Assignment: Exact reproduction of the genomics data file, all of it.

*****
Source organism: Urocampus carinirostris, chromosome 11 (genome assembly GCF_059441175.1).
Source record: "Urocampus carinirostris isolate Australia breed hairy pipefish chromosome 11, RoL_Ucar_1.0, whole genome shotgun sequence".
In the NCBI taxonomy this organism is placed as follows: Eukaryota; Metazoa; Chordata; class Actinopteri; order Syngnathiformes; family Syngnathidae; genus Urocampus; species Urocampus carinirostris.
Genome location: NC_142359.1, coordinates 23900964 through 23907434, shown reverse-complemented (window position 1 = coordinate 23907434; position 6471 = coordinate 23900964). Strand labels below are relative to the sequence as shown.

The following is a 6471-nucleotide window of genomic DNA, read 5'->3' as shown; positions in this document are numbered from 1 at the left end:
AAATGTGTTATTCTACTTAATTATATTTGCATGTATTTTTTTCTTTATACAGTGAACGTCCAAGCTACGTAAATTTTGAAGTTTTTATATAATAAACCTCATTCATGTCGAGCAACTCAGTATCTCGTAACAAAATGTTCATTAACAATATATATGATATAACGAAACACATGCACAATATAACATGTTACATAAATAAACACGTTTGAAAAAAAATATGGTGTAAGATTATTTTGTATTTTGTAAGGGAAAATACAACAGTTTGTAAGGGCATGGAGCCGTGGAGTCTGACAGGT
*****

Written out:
Source organism: Urocampus carinirostris, chromosome 11 (genome assembly GCF_059441175.1).
Source record: "Urocampus carinirostris isolate Australia breed hairy pipefish chromosome 11, RoL_Ucar_1.0, whole genome shotgun sequence".
In the NCBI taxonomy this organism is placed as follows: Eukaryota; Metazoa; Chordata; class Actinopteri; order Syngnathiformes; family Syngnathidae; genus Urocampus; species Urocampus carinirostris.
Genome location: NC_142359.1, coordinates 23900964 through 23907434, shown reverse-complemented (window position 1 = coordinate 23907434; position 6471 = coordinate 23900964). Strand labels below are relative to the sequence as shown.

The following is a 6471-nucleotide window of genomic DNA, read 5'->3' as shown; positions in this document are numbered from 1 at the left end:
AAATGTGTTATTCTACTTAATTATATTTGCATGTATTTTTTTCTTTATACAGTGAACGTCCAAGCTACGTAAATTTTGAAGTTTTTATATAATAAACCTCATTCATGTCGAGCAACTCAGTATCTCGTAACAAAATGTTCATTAACAATATATATGATATAACGAAACACATGCACAATATAACATGTTACATAAATAAACACGTTTGAAAAAAAATATGGTGTAAGATTATTTTGTATTTTGTAAGGGAAAATACAACAGTTTGTAAGGGCATGGAGCCGTGGAGTCTGACAGGT